All in all, I think this album is dynamic in that you can appreciate the tone enough to keep it on as background noise, but you can appreciate the content enough to devote a portion of your day just to listen to it straight through, as it was intended to be heard. I love the vinyl medium, as it allows for a seamless flow from one song to the next, which is closer to how TWIABP sounds live; a wall of sound where tuning between songs blends seamlessly into the next song on the set list. I bought my two disc LP when I saw TWIABP live at The Basement in Columbus (Foxing opened for them it was the best show I’ve ever been too okay I’ll shut up now), which I attended with my adult friends, Donhnall and Elizabeth. Donhnall went to high school with David Bello, so we were able to pal around with him and the band after the show, and I even got him to sign my album sleeve. I’ve had multiple inquiries on discogs.com to purchase my signed copy but I wouldn’t let go of this album if you paid me, it’s entirely too precious to me.

 

 

Michael - Muddy Waters: The Best of Muddy Waters (1957)

 

I'm finally doing it. I don't get the chance to talk about it enough on the site, but I absolutely love blues music. I love it not only for what it is as a genre, but also for the fact that without its influence we wouldn't have so many other types of music or musicians. I am also an advocate for the inclusion of blues on Alt Revue because it was the original alternative music. Blues music is able to settle the waters of my turbulent mind. There is no other style of music that I can just put on for hours and just drift away (mainly because my brain is too active). It's tough to get me to nail down my favorite blues artist, but if I had to pick just one, it would have to be Muddy Waters. He was such an innovator and his influence can be felt in many bands, including The Rolling Stones (with whom he once shared a stage) and beyond. 

 

Today, I want to talk about my vinyl copy of The Best of Muddy Waters. It features 12 songs from the blues legend, including "I Just Want To Make Love to You," "Rollin' Stone," "(I'm Your) Hoochie Coochie Man," and "I Can't Be Satisfied." Waters had just such a powerful, dynamic, but melodic vocal style that instantly draws in listeners. He also had range that was underrated as he could break into falsetto without batting an eye. Waters was not only known for putting his own spin on classic blues songs, but he also wrote a good bit of original work that was fantastic in it's own right (and often covered by others). 

 

One element I have intentionally saved for last was Waters' guitar playing. First, he famously played a Fender Telecaster (my favorite guitar) and was just so damned good at it. Second, he amplified his guitar. This doesn't sound like much now, but for blues music this was an innovation and is often cited as the link of influence between blues music and other genres such as rock and roll. Essentially, without Muddy Waters (and many other famous black blues musicians), there would be no rock and roll and its sub-genres. This is something that is overlooked far too often in music history (have you ever seen the blues display in the Rock and Roll Hall of Fame? It's sad!). His licks were unlike anything that was around at the time he played. He was quick, but never overdid it, that restraint was important (though blues would later become obsessed by excess in guitar solos, which isn't a bad thing it's just different). Waters had a story to tell in his music. He used his vocals and often implemented harmonica in his songs. Many of his harp players would go on to be known in their own right, though Waters was an accomplished player himself. To say it a different way, Waters told the story with all the instruments in his band, not just a guitar.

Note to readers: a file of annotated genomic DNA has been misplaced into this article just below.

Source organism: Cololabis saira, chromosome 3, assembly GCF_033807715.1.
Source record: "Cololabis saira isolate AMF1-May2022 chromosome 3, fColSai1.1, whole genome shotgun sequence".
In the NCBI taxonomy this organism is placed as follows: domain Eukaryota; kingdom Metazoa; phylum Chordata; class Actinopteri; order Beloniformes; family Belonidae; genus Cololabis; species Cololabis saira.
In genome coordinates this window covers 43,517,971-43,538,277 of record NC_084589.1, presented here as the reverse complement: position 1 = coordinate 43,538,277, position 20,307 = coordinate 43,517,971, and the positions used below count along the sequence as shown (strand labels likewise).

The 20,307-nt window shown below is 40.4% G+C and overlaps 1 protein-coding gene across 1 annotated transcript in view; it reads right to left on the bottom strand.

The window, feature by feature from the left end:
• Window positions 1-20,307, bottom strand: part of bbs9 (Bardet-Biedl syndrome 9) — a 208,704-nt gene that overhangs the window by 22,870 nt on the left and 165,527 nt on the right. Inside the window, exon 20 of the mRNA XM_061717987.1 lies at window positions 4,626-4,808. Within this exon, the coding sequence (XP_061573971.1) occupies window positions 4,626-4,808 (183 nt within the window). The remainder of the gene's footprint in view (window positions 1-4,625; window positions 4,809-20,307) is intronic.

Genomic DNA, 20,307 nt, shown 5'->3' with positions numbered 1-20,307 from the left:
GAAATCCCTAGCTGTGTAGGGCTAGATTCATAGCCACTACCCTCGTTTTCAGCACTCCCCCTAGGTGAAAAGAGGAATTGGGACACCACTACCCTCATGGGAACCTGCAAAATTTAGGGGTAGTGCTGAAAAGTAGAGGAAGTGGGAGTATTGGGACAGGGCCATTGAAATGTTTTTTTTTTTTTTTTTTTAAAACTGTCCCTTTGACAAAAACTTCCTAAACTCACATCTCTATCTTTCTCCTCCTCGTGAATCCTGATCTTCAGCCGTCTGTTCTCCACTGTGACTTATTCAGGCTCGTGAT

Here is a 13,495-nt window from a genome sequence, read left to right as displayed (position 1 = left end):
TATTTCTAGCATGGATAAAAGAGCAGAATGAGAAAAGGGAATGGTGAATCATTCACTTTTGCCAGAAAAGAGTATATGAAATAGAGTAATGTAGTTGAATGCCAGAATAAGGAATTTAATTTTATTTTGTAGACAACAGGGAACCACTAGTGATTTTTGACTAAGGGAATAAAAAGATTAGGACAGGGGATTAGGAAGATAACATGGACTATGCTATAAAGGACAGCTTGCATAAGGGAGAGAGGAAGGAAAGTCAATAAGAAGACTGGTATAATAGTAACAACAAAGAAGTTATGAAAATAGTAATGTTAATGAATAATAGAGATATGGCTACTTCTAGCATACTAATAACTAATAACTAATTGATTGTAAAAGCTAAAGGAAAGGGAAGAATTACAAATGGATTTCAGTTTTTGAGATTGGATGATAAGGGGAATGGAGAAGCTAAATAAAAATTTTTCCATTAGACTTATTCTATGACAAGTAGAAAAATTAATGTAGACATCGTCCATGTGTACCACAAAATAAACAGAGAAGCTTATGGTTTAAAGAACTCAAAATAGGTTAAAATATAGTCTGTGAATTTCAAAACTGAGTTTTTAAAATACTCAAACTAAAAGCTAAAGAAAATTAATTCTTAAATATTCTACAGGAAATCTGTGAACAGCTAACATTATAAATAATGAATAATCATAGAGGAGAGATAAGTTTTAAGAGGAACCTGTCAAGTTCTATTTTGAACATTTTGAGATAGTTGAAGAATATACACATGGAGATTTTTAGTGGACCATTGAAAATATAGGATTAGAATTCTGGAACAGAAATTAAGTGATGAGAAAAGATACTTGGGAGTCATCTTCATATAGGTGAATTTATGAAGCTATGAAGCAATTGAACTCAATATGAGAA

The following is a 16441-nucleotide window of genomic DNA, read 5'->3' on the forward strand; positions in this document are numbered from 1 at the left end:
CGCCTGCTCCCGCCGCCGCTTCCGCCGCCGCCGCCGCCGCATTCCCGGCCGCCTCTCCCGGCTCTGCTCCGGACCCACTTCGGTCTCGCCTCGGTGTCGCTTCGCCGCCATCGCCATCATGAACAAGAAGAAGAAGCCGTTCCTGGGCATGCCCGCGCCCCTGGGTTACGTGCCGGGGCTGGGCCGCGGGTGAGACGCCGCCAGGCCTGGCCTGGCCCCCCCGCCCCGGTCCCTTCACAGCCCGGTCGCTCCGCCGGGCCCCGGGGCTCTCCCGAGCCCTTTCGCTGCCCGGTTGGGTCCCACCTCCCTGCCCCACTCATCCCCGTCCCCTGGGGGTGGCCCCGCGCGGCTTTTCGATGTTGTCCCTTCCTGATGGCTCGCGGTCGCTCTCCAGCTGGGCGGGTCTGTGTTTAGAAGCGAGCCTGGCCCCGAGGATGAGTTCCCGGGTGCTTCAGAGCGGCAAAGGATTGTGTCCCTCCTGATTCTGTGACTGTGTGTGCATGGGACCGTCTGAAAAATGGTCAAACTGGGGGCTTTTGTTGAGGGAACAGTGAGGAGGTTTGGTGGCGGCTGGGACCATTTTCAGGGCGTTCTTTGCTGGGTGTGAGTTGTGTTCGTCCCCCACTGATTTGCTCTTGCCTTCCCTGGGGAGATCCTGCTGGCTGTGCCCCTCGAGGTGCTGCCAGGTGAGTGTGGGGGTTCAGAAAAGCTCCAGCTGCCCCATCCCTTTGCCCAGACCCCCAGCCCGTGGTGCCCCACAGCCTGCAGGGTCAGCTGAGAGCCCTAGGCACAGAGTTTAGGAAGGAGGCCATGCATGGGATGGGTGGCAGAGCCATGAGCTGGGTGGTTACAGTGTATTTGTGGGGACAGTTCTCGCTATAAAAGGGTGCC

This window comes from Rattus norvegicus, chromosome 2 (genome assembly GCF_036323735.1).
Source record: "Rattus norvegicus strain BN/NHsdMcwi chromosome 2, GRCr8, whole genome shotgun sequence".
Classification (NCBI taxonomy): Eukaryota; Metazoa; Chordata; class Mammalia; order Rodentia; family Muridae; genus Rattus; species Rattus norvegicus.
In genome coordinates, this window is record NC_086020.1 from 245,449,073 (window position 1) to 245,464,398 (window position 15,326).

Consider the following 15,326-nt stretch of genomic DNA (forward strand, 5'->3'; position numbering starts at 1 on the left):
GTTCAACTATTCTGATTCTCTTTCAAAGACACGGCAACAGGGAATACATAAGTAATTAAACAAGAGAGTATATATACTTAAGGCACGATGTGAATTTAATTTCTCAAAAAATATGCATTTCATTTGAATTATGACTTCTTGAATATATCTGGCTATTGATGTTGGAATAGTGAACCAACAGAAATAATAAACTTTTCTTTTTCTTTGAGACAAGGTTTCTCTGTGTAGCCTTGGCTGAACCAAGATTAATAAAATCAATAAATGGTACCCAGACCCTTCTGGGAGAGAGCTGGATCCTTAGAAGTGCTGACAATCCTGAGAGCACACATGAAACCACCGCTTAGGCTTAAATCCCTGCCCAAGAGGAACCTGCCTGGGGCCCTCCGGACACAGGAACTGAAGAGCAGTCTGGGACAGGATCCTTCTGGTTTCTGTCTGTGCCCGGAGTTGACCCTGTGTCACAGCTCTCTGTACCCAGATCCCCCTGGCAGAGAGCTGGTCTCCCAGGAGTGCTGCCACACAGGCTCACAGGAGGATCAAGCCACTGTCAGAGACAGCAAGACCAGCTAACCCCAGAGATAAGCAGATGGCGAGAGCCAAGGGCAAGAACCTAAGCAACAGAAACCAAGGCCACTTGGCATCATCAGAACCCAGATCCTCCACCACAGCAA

This album isn't a complete collection, hell, it's only 12 tracks for a musician that was active from 1941-1982 and who was one of the best at his craft. However, it is a nice starting point for anyone looking to get into Muddy Waters or the Delta Blues in general. I love this album and it is one of my favorites among my large blues section in my vinyl collection. Do me a favor, if you've never given the blues a chance, but consider yourself a fan of any of the following: The Rolling Stones, Led Zeppelin, The Black Keys, Jack White, Eric Clapton, The Beatles and/or basically any musician that uses amplification on a guitar, give Waters a listen. I think you'll like what you hear.